When you close in February, you will receive a tax credit from the seller for 1 year and 1.5 months of taxes at the higher rate, if your purchase agreement was written as such. Since we pay taxes in arrears, the seller will actually be paying for taxes due last year, payable this year. Assuming you are an owner/occupant with homestead exemptions filed, you will pay approximately 1% or half the current amount beginning in May 2014.
For the next year, you will pay the higher taxes through your mortgage payment. In May and November 2013, your lender will pay the higher amount for which you have already been reimbursed by the seller. In May 2014, when your bank pays the "now lower amount" you will have approximately twice as much in your escrow account than you will need. When your bank does their yearly audit, you will be reimbursed any excess amount.
You will need to file your homestead exemption by 12/31/2013 to be eligible for the lower amount in May 2014. The tax bill due in May 2014 is payment for the 1st half of 2013. You really do not inherit a higher tax, you will be subject to a delayed reimbursement of an overpayment.
The title company will generally file the homestead exemption for you, but it is ultimately your responsibility to make sure it is recorded.
Congratulations on your new home!
Depending on how your purchase contract was written, it may be that the Seller will be giving you a pro-rated amount for property taxes due for the period during which they owned the house.
Like a lot of things in Indiana, we do things backwards. Our property taxes are paid in arrears. We live in a house in one year, and we pay the taxes for that year in the following year, and in two installments.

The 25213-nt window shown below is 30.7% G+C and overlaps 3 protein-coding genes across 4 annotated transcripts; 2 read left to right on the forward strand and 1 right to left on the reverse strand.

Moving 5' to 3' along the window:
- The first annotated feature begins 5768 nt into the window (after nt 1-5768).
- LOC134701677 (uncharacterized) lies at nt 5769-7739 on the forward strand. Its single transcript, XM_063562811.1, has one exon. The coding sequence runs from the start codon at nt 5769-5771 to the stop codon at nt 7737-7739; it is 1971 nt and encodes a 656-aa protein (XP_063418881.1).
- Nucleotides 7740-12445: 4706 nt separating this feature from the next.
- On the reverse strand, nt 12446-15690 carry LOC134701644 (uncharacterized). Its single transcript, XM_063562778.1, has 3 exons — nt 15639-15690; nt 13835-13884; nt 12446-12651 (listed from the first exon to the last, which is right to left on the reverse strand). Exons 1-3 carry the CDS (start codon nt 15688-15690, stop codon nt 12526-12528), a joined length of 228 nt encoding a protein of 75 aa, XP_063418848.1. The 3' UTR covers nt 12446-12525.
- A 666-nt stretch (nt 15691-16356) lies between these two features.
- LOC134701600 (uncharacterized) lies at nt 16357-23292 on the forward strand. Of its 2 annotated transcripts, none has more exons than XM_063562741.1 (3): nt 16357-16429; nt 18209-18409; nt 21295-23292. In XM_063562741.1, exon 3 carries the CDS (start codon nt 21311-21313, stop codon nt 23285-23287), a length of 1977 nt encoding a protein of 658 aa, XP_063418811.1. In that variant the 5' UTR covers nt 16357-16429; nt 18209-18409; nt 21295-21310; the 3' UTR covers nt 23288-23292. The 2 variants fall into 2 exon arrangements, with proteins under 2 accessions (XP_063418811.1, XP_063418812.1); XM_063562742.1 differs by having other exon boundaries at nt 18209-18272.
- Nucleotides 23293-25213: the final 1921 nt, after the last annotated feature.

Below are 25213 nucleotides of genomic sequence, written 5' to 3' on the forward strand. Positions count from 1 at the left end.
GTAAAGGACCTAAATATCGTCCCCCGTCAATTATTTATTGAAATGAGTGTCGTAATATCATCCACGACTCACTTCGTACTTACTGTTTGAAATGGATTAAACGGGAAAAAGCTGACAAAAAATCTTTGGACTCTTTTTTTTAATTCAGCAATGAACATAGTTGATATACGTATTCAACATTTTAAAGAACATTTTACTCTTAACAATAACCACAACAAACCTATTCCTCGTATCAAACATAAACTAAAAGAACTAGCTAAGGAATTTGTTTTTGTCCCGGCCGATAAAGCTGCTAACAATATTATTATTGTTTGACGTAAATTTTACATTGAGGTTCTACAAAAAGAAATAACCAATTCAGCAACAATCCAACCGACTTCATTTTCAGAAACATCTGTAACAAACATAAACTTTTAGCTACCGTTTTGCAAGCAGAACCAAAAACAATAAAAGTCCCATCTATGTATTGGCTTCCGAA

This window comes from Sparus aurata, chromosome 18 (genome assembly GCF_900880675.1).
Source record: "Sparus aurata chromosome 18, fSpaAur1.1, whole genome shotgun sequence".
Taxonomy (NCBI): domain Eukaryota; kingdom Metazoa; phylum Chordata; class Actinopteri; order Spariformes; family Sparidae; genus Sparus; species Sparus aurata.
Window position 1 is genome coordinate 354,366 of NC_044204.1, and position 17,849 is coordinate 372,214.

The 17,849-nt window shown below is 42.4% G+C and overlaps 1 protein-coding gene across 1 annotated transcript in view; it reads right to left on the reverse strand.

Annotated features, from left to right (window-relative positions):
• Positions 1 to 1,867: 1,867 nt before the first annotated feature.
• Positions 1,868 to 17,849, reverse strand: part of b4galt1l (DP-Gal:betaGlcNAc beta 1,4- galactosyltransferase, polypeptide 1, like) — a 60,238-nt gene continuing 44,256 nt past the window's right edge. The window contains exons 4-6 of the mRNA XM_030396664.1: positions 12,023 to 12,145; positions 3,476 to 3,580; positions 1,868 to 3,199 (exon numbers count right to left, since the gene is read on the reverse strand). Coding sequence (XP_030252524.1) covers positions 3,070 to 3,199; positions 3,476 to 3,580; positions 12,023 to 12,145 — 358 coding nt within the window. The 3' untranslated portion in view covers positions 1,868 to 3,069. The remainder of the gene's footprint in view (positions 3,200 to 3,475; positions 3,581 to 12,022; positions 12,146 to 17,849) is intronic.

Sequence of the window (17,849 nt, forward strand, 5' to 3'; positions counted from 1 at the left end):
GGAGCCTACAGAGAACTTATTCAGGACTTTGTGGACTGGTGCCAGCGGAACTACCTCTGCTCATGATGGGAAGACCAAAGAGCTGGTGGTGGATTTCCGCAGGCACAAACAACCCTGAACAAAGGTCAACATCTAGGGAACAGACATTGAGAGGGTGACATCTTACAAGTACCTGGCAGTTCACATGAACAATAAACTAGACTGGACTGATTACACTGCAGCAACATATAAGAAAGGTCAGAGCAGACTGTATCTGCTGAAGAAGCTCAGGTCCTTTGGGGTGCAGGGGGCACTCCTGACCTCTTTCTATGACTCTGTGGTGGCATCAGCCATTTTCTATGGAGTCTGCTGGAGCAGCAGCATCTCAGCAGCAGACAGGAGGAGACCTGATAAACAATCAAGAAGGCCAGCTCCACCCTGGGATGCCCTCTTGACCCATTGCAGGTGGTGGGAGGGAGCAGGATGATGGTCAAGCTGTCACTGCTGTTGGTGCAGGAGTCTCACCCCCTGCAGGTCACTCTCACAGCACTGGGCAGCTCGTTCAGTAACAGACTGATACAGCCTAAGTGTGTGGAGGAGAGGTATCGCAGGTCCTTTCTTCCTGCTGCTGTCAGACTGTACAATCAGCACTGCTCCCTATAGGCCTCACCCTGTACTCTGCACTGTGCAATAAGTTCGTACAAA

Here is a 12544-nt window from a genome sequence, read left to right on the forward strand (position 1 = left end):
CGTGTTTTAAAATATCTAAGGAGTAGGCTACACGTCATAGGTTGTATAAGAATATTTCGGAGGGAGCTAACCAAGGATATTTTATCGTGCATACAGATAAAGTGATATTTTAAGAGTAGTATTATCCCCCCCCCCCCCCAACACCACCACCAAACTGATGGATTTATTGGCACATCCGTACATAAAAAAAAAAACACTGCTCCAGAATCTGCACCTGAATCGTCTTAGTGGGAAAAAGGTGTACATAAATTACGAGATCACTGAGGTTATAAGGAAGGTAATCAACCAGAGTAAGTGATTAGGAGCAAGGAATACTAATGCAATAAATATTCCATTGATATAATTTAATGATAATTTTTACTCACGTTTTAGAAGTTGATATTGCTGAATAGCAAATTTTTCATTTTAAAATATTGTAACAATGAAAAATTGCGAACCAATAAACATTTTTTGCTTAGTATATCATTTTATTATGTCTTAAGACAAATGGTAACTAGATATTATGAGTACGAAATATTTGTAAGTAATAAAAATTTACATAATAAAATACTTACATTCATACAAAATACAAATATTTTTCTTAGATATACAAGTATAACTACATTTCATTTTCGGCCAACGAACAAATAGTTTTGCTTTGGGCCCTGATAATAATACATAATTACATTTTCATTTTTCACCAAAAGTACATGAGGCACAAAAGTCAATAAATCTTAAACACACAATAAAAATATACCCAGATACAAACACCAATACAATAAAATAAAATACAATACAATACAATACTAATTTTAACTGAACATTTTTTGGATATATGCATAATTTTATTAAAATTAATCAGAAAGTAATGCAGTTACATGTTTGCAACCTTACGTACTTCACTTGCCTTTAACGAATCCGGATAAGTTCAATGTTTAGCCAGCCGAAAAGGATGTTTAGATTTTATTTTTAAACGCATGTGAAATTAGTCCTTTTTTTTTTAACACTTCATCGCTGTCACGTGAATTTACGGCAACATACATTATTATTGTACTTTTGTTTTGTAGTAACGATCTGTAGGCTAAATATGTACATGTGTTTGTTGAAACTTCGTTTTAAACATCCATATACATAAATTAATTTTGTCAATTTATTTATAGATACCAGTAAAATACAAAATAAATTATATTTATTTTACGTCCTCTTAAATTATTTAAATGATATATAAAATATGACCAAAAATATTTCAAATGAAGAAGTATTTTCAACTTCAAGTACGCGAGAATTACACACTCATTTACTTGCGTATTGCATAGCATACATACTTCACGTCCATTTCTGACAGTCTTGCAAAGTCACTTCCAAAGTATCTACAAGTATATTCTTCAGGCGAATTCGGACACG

So...and again depending on your situation...you'll be getting a tax bill this year that's due in May. That bill is actually for the first half of last year. Typically the seller will have given you a credit for that amount. You'll still be responsible to pay the bill.
The same goes for a bill that you'll receive that'll be payable in November. That bill is for the last half of last year. Again, you'll need to pay the bill, but hopefully you negotiated an agreement which had the Seller giving you a credit for that time period.
Then, in 2014, you'll receive a bill that's payable in May. That bill will be for the fist half of this year. For the first month and a half of this year, the Seller was still the owner. Again, it may be that the Seller has given you a credit for those 6 weeks or so of taxes.
With respect to your homestead exemption, it's likely it won't take effect until 2014. However, as I hope I've explained above, the fact that the exemption hasn't taken effect is being accounted for in the tax credit that the Seller is (I hope) providing you.
Principal Broker, REALTORÂ®
MacDuff Realty Group, LLC